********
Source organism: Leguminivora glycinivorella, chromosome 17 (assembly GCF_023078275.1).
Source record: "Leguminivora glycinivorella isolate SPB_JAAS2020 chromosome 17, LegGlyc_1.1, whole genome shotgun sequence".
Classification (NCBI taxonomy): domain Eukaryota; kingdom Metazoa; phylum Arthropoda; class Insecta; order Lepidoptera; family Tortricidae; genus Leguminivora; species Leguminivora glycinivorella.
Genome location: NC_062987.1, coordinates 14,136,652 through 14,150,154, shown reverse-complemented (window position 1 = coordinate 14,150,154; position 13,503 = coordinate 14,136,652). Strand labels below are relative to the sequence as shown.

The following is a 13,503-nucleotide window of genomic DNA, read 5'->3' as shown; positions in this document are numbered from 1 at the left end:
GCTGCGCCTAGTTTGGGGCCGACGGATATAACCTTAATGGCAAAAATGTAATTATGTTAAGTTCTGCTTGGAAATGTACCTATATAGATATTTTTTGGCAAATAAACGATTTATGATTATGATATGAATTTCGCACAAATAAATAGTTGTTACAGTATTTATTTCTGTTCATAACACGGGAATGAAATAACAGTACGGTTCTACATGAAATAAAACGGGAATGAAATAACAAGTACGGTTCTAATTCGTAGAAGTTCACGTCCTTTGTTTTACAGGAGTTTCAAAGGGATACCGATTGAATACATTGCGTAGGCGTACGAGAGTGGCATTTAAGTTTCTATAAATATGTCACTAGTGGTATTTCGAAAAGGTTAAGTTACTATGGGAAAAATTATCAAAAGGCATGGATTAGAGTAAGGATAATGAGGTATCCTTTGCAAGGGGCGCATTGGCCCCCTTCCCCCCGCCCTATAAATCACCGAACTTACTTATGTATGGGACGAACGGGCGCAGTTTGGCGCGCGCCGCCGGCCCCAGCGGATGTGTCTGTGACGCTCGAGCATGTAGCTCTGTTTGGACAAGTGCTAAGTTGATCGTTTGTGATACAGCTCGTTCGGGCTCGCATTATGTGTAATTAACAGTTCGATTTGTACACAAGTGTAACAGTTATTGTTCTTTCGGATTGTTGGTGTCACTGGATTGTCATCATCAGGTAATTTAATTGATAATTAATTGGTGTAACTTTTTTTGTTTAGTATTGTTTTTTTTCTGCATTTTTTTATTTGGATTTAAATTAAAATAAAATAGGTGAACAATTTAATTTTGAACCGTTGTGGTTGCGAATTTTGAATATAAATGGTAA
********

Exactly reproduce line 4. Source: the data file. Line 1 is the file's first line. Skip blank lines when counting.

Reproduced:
Genome location: NC_062987.1, coordinates 14,136,652 through 14,150,154, shown reverse-complemented (window position 1 = coordinate 14,150,154; position 13,503 = coordinate 14,136,652). Strand labels below are relative to the sequence as shown.